On a hot, sunny day in late July, when many Frenchmen his age were uncorking bottles of rosé, President Nicolas Sarkozy was in the midst of a 45-minute run in the park outside the Chateau of Versailles. Sarkozy is known for running—television crews often film him, sweaty and uncouth, as he jogs in an NYPD t-shirt. It is a potent part of the Sarkozy brand: he is tireless and in perpetual motion. His running may be more American than French, but as a manifestation of his relentless work ethic, it probably wins him votes. The problem is that this time, according to witnesses, Sarkozy staggered, and either collapsed or lay down with the assistance of an aide (depending on whether you believe witnesses or his cabinet).
Every French person knows better than to believe their president’s assurances about health problems. Georges Pompidou suffered from a "recurring flu"—until he died of bone marrow cancer in office.
How could this happen? How could France’s 54-year-old president—youthful in a country that generally elects men a decade or more older— overwork himself to the point of collapse, as French doctors later explained? One possible answer: his elegant, younger-than-her-41-years wife, Carla Bruni Sarkozy. The Italian heiress-turned-pop singer-turned-French first lady is a woman accustomed to spending nights with rock stars, bohemian artists and hunky actors, and her days with fitness trainers. Bruni has, of late, introduced Sarkozy to her world, and it has led to a striking visible change in the lifelong political junkie.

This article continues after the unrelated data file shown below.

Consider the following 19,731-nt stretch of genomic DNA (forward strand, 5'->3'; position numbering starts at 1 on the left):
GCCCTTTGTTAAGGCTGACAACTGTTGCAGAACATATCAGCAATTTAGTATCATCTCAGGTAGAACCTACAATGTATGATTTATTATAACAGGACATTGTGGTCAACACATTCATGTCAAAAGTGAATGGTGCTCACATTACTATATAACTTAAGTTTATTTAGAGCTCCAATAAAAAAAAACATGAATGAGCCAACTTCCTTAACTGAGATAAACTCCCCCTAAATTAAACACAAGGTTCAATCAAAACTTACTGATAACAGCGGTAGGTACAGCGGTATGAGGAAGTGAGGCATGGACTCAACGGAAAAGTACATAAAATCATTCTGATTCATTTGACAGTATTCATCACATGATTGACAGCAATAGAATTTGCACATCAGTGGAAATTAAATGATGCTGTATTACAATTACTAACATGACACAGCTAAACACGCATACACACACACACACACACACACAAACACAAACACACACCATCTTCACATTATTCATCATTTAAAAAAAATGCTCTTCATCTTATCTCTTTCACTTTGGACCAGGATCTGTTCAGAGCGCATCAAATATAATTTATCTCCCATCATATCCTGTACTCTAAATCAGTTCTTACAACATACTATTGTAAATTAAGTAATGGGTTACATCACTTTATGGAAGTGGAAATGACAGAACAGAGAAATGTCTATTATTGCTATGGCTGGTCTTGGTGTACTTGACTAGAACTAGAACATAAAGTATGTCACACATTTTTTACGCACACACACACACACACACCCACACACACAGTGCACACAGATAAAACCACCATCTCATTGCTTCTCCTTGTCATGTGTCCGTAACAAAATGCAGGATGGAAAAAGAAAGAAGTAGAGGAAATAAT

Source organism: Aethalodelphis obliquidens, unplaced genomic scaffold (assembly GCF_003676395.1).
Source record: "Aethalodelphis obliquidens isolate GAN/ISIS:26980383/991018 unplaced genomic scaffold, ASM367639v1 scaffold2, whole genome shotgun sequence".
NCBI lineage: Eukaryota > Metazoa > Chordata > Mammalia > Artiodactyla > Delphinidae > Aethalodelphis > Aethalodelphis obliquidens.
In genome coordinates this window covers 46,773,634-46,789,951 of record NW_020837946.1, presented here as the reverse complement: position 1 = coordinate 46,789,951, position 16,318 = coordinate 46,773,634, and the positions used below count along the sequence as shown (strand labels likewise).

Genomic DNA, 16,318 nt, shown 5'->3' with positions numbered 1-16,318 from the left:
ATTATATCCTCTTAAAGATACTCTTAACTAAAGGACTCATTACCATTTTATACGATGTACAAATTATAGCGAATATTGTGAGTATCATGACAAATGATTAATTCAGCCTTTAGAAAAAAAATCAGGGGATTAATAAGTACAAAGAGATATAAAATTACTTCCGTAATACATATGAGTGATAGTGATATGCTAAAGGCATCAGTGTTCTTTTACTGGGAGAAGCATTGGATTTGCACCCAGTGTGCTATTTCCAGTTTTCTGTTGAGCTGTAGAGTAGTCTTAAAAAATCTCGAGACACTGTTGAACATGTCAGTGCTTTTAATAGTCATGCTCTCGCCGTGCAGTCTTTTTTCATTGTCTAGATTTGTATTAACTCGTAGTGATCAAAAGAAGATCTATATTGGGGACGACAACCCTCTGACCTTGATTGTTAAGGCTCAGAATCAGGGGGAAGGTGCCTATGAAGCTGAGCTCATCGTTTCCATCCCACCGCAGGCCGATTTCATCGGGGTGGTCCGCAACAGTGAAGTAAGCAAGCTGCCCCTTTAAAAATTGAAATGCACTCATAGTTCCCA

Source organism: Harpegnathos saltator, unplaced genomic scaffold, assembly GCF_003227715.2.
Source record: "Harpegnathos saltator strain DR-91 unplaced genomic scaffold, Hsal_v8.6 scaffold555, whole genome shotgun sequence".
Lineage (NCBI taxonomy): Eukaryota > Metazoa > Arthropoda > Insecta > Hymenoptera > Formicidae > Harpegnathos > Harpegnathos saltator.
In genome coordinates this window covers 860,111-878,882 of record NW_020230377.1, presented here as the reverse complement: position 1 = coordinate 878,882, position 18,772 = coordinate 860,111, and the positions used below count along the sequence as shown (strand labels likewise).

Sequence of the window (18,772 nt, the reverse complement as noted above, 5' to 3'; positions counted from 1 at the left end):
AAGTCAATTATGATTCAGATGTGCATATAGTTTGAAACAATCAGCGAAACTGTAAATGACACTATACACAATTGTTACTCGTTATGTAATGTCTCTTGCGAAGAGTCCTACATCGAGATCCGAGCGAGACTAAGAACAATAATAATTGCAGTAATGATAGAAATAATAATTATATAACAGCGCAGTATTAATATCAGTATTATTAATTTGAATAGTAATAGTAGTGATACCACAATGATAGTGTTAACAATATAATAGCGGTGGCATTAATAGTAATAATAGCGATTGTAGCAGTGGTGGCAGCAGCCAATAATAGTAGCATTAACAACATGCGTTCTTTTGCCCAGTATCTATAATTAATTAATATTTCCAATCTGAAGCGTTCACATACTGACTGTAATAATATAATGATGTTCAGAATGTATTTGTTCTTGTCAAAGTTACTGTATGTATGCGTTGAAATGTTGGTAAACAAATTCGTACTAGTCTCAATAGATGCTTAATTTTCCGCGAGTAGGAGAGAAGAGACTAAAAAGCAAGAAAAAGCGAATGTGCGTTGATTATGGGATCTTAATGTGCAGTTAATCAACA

When Nicolas Sarkozy was elected president of France in 2007, he promised to rejuvenate France’s stolid old political ways; while it is unclear whether he succeeded in that, he likely didn’t realize that his presidency would lead to his own rejuvenation. Just after his election, he divorced his second wife (who is 51) and quickly met and married Carla Bruni. Her impact on Sarkozy is, after less than two years, readily apparent. She toned down his gaudy taste in jewelry and introduced him to the finest tailored suits. He has recently shown an unexpected interest in highbrow literature and poetry, as well as classic cinema; all of which he had sacrificed to political ambitions that began in his 20s.
But most notably, Sarkozy’s body has been transformed. A man who has long struggled with migraines and awkward weight in the lower region that made it appear as though he had eaten a small barrel that he couldn’t digest, Sarkozy has undergone a dramatic overhaul in the hands of Bruni and her 26-year-old trainer. They have pushed him away from chocolate snacks and desserts into a more regular and disciplined workout regime. Out with refined sugars—and even some cheese, sacre bleu!—-in with vegetables and fiber. The results were on display July 17, during a visit to New York, where Bruni was performing at Nelson Mandela’s 91st birthday concert, as the fit first couple jogged together in Central Park. It all seemed good, until last weekend’s scare.
Every French person knows better than to believe their president’s assurances that health problems are not serious. President Georges Pompidou suffered from a "recurring flu"—until he died of bone marrow cancer in office in 1974. President Francois Mitterrand hid his own terminal prostate cancer for more than a decade (even demanding that his doctor issue falsified health bulletins).